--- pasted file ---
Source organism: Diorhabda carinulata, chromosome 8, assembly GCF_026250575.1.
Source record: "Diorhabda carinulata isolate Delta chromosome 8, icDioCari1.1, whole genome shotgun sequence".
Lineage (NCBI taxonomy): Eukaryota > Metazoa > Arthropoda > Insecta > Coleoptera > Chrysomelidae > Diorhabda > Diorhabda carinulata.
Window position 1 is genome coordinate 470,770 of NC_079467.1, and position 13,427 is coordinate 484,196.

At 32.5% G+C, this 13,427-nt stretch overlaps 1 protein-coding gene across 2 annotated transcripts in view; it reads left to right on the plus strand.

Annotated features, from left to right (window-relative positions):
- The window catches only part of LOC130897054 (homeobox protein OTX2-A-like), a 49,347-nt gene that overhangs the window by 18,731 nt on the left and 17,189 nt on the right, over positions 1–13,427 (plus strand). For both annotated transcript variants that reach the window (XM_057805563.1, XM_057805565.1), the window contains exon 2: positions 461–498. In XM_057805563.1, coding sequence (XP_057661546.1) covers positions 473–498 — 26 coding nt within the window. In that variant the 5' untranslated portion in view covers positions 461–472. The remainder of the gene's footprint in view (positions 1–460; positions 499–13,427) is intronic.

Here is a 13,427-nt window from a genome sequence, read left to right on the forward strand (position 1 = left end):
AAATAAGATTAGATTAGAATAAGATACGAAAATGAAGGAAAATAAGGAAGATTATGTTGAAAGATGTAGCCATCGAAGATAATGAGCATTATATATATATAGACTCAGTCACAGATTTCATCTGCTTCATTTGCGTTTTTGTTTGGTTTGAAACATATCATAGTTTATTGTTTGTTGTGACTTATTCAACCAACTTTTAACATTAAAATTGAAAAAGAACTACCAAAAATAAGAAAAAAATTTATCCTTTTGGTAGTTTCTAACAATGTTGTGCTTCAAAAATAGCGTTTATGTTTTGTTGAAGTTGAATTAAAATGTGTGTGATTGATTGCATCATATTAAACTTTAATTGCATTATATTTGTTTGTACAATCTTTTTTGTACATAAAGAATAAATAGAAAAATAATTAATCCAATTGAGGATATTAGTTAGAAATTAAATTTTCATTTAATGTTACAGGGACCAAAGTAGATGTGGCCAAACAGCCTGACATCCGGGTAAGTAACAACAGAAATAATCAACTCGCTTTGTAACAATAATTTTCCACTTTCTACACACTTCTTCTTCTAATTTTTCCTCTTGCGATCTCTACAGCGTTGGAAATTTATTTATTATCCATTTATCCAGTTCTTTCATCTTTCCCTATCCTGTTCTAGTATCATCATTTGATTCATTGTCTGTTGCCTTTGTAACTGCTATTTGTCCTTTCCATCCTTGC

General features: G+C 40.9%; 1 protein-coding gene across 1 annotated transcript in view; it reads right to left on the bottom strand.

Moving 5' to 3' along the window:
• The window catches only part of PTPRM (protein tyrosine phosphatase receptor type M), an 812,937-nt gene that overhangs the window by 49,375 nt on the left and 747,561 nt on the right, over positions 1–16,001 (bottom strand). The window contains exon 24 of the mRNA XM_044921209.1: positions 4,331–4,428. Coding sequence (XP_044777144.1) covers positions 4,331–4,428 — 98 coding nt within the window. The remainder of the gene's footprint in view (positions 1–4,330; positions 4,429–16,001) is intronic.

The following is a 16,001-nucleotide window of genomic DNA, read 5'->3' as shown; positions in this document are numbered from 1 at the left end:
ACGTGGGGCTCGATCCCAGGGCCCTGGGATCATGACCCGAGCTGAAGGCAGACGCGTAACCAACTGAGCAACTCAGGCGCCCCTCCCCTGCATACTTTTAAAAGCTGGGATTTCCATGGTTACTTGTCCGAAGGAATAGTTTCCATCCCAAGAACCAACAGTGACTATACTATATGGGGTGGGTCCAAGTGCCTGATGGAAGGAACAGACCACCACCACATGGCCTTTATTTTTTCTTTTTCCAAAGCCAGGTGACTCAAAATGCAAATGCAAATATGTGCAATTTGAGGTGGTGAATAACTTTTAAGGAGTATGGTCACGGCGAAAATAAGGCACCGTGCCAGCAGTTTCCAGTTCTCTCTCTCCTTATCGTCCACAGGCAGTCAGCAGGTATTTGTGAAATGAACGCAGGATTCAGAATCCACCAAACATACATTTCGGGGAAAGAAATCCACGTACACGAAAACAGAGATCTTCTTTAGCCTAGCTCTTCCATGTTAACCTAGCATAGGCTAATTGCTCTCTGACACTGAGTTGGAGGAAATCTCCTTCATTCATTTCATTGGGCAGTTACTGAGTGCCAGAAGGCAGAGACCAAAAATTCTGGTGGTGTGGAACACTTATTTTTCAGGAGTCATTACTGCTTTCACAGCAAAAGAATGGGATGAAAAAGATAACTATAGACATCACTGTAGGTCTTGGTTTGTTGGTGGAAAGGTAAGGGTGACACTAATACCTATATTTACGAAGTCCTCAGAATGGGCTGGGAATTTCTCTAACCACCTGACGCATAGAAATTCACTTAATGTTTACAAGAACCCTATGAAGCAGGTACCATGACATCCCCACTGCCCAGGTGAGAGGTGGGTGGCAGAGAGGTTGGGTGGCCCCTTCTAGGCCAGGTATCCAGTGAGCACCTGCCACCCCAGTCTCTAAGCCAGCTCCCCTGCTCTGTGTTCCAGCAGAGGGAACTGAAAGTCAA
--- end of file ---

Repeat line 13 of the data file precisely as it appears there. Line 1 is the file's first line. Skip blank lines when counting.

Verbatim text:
The following is a 16,001-nucleotide window of genomic DNA, read 5'->3' as shown; positions in this document are numbered from 1 at the left end: